An advanced persistent threat (APT) group has been actively exploiting a zero-day flaw in FatPipe’s software that powers its virtual private networking (VPN (opens in new tab)) devices, the FBI has warned.
While the FBI hasn’t shared details about the attackers, its cybersecurity (opens in new tab) sleuths have discovered that the group has been using the flaw since at least May 2021.
“The vulnerability allowed APT actors to gain access to an unrestricted file upload function to drop a webshell for exploitation activity with root access, leading to elevated privileges and potential follow-on activity,” notes (opens in new tab) the FBI in its advisory.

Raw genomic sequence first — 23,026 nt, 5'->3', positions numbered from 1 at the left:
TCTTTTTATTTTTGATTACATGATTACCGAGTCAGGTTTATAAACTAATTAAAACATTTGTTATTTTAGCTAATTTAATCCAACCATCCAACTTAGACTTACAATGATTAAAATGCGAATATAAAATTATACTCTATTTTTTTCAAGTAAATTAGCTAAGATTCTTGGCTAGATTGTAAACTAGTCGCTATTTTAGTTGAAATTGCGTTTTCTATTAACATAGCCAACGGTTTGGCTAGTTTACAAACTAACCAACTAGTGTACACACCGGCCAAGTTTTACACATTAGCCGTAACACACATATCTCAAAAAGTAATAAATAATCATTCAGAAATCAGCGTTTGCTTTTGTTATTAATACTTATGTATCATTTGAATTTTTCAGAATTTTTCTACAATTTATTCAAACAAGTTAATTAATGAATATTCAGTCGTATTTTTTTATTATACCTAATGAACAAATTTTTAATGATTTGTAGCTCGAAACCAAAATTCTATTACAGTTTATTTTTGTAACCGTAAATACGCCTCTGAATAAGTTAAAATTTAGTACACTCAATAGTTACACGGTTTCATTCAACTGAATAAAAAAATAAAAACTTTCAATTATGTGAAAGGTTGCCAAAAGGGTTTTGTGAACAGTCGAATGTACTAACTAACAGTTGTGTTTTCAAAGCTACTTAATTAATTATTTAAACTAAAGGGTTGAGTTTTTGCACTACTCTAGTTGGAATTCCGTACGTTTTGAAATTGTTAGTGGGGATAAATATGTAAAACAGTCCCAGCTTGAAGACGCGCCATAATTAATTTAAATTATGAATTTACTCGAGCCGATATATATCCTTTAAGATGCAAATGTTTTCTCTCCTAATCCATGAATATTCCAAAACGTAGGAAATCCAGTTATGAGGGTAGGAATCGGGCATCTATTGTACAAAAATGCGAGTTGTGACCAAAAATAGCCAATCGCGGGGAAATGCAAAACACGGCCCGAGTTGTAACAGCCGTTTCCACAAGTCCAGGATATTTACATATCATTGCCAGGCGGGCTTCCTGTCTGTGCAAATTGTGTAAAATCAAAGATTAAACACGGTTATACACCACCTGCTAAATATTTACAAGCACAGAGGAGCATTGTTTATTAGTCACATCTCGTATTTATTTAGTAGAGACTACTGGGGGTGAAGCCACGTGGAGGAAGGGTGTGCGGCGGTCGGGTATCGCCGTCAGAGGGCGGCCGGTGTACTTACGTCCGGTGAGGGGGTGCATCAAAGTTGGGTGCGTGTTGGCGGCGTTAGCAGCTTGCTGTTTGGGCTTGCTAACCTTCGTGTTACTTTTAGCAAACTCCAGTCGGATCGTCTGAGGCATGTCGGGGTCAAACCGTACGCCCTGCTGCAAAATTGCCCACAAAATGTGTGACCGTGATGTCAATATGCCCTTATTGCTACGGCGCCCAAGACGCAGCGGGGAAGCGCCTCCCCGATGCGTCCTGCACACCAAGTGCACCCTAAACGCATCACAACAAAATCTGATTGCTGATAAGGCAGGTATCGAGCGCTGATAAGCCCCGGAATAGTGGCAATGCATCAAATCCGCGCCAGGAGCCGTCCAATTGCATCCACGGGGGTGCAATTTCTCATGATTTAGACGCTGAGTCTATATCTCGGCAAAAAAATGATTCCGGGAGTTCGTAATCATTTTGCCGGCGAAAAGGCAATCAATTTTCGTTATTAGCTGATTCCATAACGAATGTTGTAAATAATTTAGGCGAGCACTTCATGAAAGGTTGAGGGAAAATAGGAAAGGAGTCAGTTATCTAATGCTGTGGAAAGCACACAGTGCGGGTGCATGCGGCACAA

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Interestingly, analysis of the group’s activity has shown that the threat actors took various steps to cover evidence of their break-in, including wiping their session activity to avoid detection.
According to the FBI, the bug hasn’t yet been assigned a CVE number, but has been fixed by FatPipe.
Explaining the bug in its own advisory, FatPipe notes that it exists in the software’s web management interface.
“The vulnerability is due to a lack of input and validation checking mechanisms for certain HTTP requests on an affected device. An attacker could exploit this vulnerability by sending a modified HTTP request to the affected device,” explains (opens in new tab) FatPipe.
The vulnerability affects all FatPipe WARP, MPVPN, and IPVPN device software prior to the latest version releases, 10.1.2r60p93 and 10.2.2r44p1. Since there aren’t any known workarounds to the bug, both the FBI and FatPipe urge users to upgrade to the latest patched release without delay.
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